March 23, 2021
I woke suddenly at 6:00 am to a strong wind gust and rain slapping against the windows. The rain wasn’t supposed to start for five more hours, giving us time to get out before the road turned into gumbo. I listened and realized it was more wind than rain outside so I closed the windows, relaxed and enjoyed the protection of laying in our comfy bed in the truck, three feet off the damp ground and protected from all except a hurricane wind.
As the sun rose, it tried in vain to filter through the clouds but it was a dreary 40-degree morning, now with spotty snow showers along with the gusty wind. Around us, the higher mountains were receiving significant snow on their flanks. We’d packed up the night before and all I had to do was figure out how to turn the big truck around in the small space without getting us stuck on the steep ground that fortunately was not muddy yet.
A few minutes later, we were heading down the narrow rough dirt road to the wide rough dirt road, passing by dozens if not hundreds of campers in everything from tents to vans to giant RVs. A few were readying to leave as we passed them around 7, though many looked like they were taking advantage of the (theoretical) 14-day camping limit on forest service land. A half hour later, we turned onto the state highway where the 65-mph speed seemed crazy after crawling along at 10. Soon, we were on the interstate with its 75-mph speed limit. My 30-year old self would never believe I set the cruise five mph under the speed limit where even semis were passing us at 80. But it seemed the right speed after the dirt road, and there was little traffic. A short distance down the road, we stopped at a diner for a leisurely breakfast while we watched the light rainfall.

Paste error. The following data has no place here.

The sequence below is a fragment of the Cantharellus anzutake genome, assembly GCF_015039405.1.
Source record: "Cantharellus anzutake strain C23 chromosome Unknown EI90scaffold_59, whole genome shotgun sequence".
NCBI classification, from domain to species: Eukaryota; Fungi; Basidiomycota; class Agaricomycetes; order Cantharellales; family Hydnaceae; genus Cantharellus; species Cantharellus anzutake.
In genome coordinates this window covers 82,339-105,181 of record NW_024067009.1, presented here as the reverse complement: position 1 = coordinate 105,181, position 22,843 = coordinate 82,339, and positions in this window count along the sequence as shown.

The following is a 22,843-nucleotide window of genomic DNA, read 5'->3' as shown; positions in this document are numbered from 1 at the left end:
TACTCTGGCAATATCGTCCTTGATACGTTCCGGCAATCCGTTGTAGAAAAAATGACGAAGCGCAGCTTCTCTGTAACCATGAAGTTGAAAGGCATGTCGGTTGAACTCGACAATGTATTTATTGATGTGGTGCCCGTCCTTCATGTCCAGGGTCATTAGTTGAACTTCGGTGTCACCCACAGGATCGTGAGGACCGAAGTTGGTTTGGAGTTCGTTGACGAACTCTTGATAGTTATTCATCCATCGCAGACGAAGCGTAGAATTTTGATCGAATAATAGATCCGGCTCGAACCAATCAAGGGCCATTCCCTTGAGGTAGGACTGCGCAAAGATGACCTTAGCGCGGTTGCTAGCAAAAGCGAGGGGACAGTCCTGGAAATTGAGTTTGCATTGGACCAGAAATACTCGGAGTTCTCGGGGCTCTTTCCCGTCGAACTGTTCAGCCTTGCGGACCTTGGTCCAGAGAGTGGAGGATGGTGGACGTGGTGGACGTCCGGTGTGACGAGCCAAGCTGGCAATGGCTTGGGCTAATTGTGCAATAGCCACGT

We’d decided to head south and hopefully avoid the worst of the rain and we mostly succeeded. As we drove, Susan explored online to see where we might go and we decided upon the Agua Fria National Monument where there were said to be Native American pueblo ruins. Susan was an archeology major in college so this was right up her alley. Recently, we’ve come to have a fondness for national monuments–typically, they’re almost as great as national parks but minus the crowds.
We set the GPS on my iPhone to find the entrance to Agua Fria and dutifully got off at the announced exit only to realize my phone has a real sense of humor. Suddenly, Apple Maps rerouted us and said rather than 10 minutes away, amazingly we were now an hour and a half from the entrance. We fired Siri (second strike—after taking us to the wrong trailhead yesterday) and tried Google maps, which laughed at how far off track Siri was. We followed the new voice that eventually found the right exit 15 miles away.
A large colorful sign greeted us at the entrance to Agua Fria but there’s no visitor center and no one to take your money (we hung our geezer pass on the mirror just in case), though we did pick up the very last brochure/map from a small metal box at the entrance.
A nearby road sign basically said don’t go down any of the roads in the park unless you’re really brave or really foolish because no one maintains them and there’s no one to hear you scream. Having braved dirt roads in Baja Mexico, we knew it couldn’t be worse than those.